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Hanyang U signs MoU to build ASEAN reach

South Korea’s Hanyang University has signed a memorandum of understanding with Malaysia’s Asia School of Business in a bid to promote academic collaboration between the two institutions and further tap into the international education market.

Hanyang University has signed an MoU with the Asia School of Business to tap into the ASEAN region. Photo: ASBHanyang University has signed an MoU with the Asia School of Business to tap into the ASEAN region. Photo: ASB

This is one of HU's first meaningful steps towards building its reach within the ASEAN region

The MoU, signed in Kuala Lumpur, sees HU taking one of its first meaningful steps towards building its reach within the ASEAN region. It does so after identifying its potential during a program run by its graduate school of technology and innovation management.

“This is a great opportunity to compare and contrast Malaysia’s initiatives with a country that has a successfully developed high-tech industry like South Korea”

“We are impressed by the level of internationalisation of Malaysian companies,” said the graduate school’s chair Jieun Kim.

“Most are looking at the market beyond Malaysia, with a very global outlook right from the beginning,”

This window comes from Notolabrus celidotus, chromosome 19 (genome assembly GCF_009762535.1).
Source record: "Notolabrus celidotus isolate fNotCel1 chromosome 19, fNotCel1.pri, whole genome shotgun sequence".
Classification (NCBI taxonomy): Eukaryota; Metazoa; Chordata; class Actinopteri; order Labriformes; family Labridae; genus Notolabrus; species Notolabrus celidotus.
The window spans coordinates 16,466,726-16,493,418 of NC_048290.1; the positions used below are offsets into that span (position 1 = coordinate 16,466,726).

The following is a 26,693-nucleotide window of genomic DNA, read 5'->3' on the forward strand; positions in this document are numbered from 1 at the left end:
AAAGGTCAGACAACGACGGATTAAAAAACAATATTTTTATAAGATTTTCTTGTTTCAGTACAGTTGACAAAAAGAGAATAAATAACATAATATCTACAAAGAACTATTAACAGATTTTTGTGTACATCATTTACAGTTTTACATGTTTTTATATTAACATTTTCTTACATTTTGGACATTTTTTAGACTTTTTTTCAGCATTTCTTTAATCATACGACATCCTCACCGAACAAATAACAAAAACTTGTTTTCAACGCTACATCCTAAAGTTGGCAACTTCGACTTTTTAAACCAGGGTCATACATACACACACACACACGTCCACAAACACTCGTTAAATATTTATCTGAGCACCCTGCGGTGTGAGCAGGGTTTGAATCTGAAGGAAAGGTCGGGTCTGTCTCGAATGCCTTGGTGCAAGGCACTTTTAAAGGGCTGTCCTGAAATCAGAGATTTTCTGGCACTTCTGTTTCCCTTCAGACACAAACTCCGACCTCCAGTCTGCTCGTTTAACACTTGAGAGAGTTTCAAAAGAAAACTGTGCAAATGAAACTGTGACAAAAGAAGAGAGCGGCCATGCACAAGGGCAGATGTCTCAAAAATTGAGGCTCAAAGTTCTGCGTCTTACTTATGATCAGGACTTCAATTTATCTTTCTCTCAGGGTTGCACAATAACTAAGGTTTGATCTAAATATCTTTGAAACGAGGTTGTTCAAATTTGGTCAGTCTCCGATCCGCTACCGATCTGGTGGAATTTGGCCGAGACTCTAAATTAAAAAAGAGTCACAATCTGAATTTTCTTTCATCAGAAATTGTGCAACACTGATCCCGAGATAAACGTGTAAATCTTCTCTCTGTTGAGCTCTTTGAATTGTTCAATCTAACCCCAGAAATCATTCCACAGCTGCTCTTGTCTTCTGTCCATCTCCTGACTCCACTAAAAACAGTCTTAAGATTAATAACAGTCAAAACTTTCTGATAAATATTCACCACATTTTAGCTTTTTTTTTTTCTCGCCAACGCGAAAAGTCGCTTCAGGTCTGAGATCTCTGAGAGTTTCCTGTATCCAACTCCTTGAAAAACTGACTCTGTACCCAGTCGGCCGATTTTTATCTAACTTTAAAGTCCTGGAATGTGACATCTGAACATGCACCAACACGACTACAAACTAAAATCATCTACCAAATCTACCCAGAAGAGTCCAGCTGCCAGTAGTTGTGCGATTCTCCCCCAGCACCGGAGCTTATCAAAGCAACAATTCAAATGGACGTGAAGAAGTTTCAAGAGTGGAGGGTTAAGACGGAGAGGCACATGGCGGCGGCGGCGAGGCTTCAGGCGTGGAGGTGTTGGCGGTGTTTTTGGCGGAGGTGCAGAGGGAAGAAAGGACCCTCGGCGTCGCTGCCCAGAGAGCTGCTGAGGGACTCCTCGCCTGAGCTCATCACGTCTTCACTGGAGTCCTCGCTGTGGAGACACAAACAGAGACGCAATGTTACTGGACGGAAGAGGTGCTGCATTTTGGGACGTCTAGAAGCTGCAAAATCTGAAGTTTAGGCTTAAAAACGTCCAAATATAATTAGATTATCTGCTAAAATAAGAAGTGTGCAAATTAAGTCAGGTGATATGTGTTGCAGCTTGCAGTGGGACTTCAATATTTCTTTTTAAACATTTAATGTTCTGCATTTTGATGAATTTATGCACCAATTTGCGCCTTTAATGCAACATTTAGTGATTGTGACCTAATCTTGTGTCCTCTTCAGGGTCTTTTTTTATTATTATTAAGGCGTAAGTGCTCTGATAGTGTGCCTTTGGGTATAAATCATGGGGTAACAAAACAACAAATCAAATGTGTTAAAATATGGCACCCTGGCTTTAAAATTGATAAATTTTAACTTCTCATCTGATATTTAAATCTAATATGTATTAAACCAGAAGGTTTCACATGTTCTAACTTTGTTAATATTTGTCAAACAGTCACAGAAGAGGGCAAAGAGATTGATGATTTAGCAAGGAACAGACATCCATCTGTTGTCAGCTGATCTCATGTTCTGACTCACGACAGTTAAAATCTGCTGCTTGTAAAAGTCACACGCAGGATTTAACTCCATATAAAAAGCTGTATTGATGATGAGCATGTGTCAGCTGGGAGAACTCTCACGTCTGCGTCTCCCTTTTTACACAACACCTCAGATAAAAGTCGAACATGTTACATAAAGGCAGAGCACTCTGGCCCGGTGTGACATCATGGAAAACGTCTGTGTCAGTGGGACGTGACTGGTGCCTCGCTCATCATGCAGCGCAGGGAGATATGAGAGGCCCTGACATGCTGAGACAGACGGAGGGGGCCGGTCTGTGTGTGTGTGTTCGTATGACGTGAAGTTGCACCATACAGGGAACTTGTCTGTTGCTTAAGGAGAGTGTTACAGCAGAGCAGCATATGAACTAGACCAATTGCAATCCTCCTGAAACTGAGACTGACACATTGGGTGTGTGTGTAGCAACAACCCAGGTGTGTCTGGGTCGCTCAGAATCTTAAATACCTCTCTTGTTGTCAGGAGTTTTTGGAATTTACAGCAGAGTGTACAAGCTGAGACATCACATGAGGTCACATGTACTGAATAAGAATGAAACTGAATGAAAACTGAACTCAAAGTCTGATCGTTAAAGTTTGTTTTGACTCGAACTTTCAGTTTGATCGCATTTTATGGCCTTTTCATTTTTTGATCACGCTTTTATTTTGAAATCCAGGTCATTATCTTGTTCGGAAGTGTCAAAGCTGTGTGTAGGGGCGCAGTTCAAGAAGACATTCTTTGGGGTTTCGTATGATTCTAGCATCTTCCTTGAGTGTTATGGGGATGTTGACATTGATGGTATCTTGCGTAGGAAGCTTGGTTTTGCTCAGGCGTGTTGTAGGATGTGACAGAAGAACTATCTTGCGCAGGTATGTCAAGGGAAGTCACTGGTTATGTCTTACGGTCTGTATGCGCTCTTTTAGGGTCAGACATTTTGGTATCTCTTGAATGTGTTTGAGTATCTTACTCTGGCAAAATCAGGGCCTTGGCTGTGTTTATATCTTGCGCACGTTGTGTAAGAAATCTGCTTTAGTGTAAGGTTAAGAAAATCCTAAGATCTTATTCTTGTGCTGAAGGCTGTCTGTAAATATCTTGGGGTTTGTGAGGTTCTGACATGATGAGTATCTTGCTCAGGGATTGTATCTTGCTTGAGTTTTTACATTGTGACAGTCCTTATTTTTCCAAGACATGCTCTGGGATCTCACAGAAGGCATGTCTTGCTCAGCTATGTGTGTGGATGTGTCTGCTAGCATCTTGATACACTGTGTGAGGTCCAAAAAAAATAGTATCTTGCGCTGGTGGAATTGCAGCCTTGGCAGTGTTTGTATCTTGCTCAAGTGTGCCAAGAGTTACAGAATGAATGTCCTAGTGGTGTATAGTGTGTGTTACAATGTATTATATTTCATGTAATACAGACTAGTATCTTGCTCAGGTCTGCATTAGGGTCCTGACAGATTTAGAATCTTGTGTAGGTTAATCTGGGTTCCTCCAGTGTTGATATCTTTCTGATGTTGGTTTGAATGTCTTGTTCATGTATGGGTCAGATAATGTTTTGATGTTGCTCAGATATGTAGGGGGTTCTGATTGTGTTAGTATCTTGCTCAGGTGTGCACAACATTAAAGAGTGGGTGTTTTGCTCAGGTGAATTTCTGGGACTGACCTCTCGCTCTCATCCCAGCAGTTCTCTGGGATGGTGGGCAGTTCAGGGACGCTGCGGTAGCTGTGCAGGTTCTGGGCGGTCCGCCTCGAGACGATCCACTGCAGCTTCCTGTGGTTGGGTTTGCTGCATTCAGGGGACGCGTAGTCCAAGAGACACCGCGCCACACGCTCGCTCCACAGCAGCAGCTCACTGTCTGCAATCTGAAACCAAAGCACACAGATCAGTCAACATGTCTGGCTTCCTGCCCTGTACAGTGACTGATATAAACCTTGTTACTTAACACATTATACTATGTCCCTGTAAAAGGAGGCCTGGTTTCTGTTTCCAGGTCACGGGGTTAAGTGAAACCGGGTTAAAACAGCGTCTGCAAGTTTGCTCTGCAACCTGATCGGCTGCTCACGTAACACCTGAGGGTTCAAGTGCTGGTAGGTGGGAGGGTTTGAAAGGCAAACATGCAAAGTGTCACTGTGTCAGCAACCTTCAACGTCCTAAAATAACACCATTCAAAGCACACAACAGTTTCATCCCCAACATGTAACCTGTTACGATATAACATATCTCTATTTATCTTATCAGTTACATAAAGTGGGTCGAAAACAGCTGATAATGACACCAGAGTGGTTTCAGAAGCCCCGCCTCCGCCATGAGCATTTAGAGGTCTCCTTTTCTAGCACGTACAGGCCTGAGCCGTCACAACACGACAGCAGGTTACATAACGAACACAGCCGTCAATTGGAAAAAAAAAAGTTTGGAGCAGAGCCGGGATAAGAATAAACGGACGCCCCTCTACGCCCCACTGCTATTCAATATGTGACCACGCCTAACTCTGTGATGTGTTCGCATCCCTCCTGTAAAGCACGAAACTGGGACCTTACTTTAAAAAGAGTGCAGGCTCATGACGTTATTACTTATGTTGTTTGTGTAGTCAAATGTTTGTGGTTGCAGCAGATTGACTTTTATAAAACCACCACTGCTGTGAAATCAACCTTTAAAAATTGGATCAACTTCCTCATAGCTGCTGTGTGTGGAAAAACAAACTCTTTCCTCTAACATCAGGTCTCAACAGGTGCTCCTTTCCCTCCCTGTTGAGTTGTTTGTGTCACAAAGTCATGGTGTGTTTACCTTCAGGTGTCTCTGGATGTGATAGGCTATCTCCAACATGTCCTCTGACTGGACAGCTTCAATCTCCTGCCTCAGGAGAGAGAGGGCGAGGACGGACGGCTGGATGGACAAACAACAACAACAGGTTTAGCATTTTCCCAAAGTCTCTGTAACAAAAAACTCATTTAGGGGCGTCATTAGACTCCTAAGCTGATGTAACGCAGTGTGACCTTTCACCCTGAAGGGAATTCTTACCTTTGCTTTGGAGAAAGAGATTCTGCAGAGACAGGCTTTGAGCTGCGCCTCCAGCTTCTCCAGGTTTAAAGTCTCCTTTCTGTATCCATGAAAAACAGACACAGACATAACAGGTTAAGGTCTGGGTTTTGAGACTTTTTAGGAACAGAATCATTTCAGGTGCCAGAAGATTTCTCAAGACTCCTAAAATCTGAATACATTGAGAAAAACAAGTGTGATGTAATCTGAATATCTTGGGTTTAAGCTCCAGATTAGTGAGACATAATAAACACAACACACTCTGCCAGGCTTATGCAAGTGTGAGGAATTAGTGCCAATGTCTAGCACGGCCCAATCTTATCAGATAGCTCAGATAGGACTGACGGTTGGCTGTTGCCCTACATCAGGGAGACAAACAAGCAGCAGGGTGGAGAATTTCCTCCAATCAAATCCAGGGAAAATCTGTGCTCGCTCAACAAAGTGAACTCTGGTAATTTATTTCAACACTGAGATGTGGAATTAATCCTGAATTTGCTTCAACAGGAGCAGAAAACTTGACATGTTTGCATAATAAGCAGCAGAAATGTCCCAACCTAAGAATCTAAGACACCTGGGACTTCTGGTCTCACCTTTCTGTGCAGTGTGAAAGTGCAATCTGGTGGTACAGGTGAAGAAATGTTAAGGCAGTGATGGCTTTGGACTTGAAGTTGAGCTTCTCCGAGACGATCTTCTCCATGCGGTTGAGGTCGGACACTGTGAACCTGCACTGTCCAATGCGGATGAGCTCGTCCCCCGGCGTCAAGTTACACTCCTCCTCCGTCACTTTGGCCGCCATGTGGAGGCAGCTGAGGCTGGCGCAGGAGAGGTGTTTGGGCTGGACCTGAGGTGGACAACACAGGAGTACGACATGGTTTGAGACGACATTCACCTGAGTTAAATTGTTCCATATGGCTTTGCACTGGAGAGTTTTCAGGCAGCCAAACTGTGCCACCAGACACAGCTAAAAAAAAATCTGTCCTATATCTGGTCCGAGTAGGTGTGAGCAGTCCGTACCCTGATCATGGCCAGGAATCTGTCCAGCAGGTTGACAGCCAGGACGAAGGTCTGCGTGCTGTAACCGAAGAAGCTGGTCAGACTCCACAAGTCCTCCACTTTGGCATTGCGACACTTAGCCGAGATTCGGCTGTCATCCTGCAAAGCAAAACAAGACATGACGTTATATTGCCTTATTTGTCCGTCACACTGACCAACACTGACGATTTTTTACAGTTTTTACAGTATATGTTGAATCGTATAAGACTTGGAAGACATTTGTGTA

Kim added the school’s emphasis on partnering academia with industry attracted HU to ASB, which was founded in 2015 by Bank Negara Malaysia in partnership with MIT Sloan School of Management.

“ASB’s curriculum and relationship with MIT Sloan School of Management was a natural partner for such a joint program,” she said.

“To us, this is a great opportunity to compare and contrast Malaysia’s initiatives with a country that has a successfully developed high-tech industry like South Korea,” ASB’s assistant professor of management and political economy Renato Lima-de-Oliveira said.

“Furthermore, we had the opportunity to learn from our Korean partners about the current challenges of their innovation system and the new public policies to promote startups in a country known to be based on innovation led by large firms.”

South Korea hit a record high for international education last year, attracting more than 123,000 students, primarily from China.

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